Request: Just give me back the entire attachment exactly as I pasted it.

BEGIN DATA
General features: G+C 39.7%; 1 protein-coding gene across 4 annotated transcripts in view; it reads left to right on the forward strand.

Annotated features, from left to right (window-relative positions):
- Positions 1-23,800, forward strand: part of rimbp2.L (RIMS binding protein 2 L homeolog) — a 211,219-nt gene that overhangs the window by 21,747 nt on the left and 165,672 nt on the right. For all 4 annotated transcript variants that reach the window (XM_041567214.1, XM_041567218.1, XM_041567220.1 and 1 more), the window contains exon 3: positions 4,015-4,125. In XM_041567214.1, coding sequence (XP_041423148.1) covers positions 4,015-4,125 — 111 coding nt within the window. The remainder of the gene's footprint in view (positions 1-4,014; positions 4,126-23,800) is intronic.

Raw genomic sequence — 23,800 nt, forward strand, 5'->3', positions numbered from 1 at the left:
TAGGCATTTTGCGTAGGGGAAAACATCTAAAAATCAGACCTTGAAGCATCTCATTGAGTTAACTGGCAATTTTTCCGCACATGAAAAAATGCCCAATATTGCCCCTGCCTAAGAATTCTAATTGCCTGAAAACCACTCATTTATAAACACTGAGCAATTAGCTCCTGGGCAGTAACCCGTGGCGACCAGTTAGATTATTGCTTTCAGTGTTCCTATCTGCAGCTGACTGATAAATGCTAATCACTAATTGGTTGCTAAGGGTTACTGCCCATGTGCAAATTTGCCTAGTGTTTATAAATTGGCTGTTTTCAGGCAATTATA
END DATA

General features: G+C 39.7%; 1 protein-coding gene across 4 annotated transcripts in view; it reads left to right on the forward strand.

Annotated features, from left to right (window-relative positions):
- Positions 1-23,800, forward strand: part of rimbp2.L (RIMS binding protein 2 L homeolog) — a 211,219-nt gene that overhangs the window by 21,747 nt on the left and 165,672 nt on the right. For all 4 annotated transcript variants that reach the window (XM_041567214.1, XM_041567218.1, XM_041567220.1 and 1 more), the window contains exon 3: positions 4,015-4,125. In XM_041567214.1, coding sequence (XP_041423148.1) covers positions 4,015-4,125 — 111 coding nt within the window. The remainder of the gene's footprint in view (positions 1-4,014; positions 4,126-23,800) is intronic.

Raw genomic sequence — 23,800 nt, forward strand, 5'->3', positions numbered from 1 at the left:
TAGGCATTTTGCGTAGGGGAAAACATCTAAAAATCAGACCTTGAAGCATCTCATTGAGTTAACTGGCAATTTTTCCGCACATGAAAAAATGCCCAATATTGCCCCTGCCTAAGAATTCTAATTGCCTGAAAACCACTCATTTATAAACACTGAGCAATTAGCTCCTGGGCAGTAACCCGTGGCGACCAGTTAGATTATTGCTTTCAGTGTTCCTATCTGCAGCTGACTGATAAATGCTAATCACTAATTGGTTGCTAAGGGTTACTGCCCATGTGCAAATTTGCCTAGTGTTTATAAATTGGCTGTTTTCAGGCAATTATA